Goons

In the summer of 1951 I went to stay for a few days with the Wilkinsons. They were old friends of my parents and had been our neighbours too before we moved to London. They had three children: a boy and a girl about the same age as my older sisters and Murray, who was my age. Murray and I used to play together when we were quite small and I can remember one occasion when we decided to go carol singing. As it was some time in June or July, our efforts to gather funds by this method were not that successful. Responses from the houses we visited varied between puzzlement and tolerant amusement (does that add up to bemusement?).

I am not sure if Murray was the leader in the carols but he was in a number of other things. One was his enthusiasm for the Goon Show.

The first Goon Show, billed as Crazy People, broadcast on 28th May 1951.  Murray’s family must have been onto it quickly because he introduced me to it in July or August of that year, about two thirds of the way through the first series.  I was an instant fan.  The Goons drew me into a crazy world that was the obverse of the crazy world I was living in.  This was a world in which I could laugh.  It was built on the wild imagination of Spike Milligan, the protean acting talents of Milligan and Peter Sellers, and the manic energy that these two generated with Welsh tenor Harry Secombe.  The humour was anarchic and surreal but it was also curiously complicit.  You didn’t laugh at it or even with it.  You were there in the middle of it.  You were part of the joke. 

Radio is sound.  Silence is its enemy.  To the Goons, however, silence was anticipation and expectation.  One of the running (pun intended) gags: the sound of heavy boots pounding a pavement at about 20% faster than their normal speed, a pause of maybe two seconds, a resounding splash and, instantly, the high-pitched voice of Little Jim (Sellers) ‘He’s fallen in the water!’.  Often the silence would go on for longer and the anticipation would draw half-suppressed laughter from the radio audience or giggles from the cast (usually Secombe).  No other medium could be exploited in quite this way to draw you into it.  No other medium could hold you with, well, nothing.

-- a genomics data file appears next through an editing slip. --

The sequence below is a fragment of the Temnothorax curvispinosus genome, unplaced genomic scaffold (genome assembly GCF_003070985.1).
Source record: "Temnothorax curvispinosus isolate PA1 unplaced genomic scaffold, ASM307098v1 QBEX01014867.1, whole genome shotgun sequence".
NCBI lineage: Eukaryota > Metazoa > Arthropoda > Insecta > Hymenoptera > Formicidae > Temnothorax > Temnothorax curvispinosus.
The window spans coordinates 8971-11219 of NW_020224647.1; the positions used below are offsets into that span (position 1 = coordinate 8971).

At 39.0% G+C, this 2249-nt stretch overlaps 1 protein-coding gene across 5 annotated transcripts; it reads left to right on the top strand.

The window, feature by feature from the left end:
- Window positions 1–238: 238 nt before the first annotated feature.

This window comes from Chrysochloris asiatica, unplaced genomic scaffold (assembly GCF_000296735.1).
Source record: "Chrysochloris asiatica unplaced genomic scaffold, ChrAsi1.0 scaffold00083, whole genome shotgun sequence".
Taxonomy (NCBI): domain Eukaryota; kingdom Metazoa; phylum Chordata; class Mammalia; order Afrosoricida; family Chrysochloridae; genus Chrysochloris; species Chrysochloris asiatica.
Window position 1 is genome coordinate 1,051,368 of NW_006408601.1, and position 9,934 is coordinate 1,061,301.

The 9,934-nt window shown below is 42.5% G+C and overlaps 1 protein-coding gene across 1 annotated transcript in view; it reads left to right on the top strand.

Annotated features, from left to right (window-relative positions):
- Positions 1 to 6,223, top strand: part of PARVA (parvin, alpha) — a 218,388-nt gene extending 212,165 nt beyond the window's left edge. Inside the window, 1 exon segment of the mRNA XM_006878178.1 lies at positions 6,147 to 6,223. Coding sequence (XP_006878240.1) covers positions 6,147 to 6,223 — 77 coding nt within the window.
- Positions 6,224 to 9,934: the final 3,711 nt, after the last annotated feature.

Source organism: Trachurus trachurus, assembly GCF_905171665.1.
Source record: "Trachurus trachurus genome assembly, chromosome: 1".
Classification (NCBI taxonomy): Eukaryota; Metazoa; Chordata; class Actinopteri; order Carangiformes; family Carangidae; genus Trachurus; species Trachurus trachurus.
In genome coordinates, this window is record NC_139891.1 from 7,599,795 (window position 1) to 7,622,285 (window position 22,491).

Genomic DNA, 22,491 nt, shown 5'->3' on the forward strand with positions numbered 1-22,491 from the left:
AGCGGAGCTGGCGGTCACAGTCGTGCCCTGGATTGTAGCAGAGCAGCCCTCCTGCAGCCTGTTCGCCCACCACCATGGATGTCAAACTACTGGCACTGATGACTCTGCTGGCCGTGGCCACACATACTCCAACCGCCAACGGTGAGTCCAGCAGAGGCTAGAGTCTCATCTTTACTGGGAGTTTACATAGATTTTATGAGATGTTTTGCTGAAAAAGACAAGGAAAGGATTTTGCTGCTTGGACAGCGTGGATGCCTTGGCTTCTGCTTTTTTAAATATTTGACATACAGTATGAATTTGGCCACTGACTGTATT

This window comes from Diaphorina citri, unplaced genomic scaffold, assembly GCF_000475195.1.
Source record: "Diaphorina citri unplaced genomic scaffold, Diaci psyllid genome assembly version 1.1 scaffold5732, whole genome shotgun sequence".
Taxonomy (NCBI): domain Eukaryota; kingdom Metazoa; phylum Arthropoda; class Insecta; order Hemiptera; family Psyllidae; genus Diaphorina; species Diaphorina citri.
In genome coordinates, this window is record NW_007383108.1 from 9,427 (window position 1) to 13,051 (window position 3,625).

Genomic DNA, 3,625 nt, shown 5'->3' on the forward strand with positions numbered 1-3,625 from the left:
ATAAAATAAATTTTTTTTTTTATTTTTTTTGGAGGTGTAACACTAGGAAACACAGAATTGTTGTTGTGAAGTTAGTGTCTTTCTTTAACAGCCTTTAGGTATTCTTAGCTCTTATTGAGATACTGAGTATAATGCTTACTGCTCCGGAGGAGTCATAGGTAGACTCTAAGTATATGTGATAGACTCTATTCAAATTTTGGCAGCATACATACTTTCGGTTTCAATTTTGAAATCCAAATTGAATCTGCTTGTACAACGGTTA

When the Goon Shows were redone for television using puppets in the 1960s, they didn’t work.  One of the complaints about them is a standard response to the visual representation of characters from radio or fiction – they look different from the way I imagined them.  There are two ways to interpret this response.  One is that each of us creates our own fully rounded visual image of the character and it contradicts the image presented to us.  The other is that we don’t actually have fully rounded images at all, but pictures that are rudimentary, non-specific, flexible, and open.  The image in the new medium is not wrong but too concrete, too particular.  For me and, I would guess, for many others the second is the case.  I did not imagine Bluebottle as some small, skinny human wearing a wolf cub’s uniform, who I could have faithfully drawn if I had had the skill.  He was a voice, not disembodied because to be disembodied you must live in an embodied world.  Bluebottle lived in a world of sound.  When he got blown up in an explosion and cried, as he inevitably did, ‘You dirty, rotten swine!  You have deaded me!’, I didn’t need to picture blackened flesh or scattered limbs.  I didn’t have to picture anything at all.  On the contrary, if I had been offered a picture, it would have changed the reality and made it less than what it was.  The sonic world of the Goons was a medium in which the impossible could be made real and madness let loose.  Madness, of course, is a manifestation of the absurd.  It has a comic and a tragic face.  To hold that madness, to live in its grip, even for a little while, is to live without explanation or meaning. I have a suspicion that that is what we all must do in the end.

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